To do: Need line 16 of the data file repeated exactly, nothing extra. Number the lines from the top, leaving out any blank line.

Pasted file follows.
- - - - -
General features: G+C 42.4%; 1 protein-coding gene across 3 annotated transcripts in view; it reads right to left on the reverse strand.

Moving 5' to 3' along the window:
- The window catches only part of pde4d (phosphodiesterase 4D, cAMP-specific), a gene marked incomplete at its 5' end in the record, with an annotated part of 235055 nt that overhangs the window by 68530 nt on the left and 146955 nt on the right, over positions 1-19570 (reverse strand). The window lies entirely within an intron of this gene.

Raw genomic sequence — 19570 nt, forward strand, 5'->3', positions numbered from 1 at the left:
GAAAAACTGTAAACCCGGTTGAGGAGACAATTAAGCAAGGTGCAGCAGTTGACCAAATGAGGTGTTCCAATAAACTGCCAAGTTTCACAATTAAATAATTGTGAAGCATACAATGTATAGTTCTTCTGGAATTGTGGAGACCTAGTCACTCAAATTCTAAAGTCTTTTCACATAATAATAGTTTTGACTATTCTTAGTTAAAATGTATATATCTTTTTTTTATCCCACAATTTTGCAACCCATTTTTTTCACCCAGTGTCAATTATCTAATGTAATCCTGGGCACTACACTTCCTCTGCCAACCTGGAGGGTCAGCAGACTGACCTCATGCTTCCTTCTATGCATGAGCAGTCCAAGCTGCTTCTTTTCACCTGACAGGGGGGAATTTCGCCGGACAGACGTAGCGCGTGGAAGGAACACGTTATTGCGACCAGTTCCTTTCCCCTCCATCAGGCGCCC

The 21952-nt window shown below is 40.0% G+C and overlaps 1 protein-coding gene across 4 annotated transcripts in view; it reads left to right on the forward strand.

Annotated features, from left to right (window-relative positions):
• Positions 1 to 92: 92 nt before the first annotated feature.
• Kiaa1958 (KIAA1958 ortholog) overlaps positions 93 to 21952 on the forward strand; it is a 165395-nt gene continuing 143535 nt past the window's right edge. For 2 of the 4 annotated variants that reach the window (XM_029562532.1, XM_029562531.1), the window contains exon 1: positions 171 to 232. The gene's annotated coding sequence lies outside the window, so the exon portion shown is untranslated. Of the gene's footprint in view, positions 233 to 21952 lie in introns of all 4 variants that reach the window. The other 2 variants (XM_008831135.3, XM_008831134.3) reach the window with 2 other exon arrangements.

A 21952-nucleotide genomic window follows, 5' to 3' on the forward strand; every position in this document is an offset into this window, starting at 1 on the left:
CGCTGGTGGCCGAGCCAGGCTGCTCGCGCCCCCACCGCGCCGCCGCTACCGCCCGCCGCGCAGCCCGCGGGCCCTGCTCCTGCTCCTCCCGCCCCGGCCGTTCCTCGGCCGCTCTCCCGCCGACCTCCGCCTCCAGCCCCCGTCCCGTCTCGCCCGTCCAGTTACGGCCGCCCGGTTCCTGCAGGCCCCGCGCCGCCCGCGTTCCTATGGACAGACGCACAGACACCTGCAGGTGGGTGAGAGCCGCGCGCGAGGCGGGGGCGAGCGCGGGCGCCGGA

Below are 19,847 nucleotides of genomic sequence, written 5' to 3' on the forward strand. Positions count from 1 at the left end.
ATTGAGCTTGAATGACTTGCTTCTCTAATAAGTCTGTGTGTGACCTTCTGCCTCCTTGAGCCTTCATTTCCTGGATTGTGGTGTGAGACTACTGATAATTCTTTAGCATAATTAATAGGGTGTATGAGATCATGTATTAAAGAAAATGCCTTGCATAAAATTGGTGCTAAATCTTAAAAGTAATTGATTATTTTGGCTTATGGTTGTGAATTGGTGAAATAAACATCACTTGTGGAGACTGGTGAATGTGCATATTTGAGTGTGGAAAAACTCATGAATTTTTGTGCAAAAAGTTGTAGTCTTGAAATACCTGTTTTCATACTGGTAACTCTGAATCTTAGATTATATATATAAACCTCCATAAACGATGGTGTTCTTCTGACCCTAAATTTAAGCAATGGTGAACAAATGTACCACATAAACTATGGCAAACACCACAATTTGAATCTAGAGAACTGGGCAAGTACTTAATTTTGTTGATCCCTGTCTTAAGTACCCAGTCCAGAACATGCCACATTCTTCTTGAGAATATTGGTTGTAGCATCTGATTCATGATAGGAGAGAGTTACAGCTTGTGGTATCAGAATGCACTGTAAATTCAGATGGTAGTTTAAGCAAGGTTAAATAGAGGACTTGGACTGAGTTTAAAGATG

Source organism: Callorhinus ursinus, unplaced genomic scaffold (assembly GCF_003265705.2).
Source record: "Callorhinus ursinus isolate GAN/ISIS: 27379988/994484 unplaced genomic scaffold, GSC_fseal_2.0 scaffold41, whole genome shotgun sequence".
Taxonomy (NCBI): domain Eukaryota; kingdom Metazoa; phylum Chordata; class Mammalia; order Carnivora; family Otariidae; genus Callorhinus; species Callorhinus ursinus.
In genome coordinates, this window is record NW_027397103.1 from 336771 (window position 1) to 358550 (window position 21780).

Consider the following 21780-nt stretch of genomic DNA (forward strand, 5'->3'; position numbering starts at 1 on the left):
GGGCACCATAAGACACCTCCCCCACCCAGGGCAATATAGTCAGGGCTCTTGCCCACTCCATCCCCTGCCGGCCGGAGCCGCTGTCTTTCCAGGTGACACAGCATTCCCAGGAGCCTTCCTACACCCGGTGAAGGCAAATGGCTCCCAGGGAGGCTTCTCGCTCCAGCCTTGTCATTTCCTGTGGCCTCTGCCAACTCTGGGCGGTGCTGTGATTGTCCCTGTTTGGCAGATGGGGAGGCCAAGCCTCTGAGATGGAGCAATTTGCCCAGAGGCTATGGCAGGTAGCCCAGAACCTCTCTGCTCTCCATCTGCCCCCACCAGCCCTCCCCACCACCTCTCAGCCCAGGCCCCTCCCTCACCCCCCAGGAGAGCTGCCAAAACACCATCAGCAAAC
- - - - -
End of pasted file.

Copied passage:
Taxonomy (NCBI): domain Eukaryota; kingdom Metazoa; phylum Chordata; class Mammalia; order Carnivora; family Otariidae; genus Callorhinus; species Callorhinus ursinus.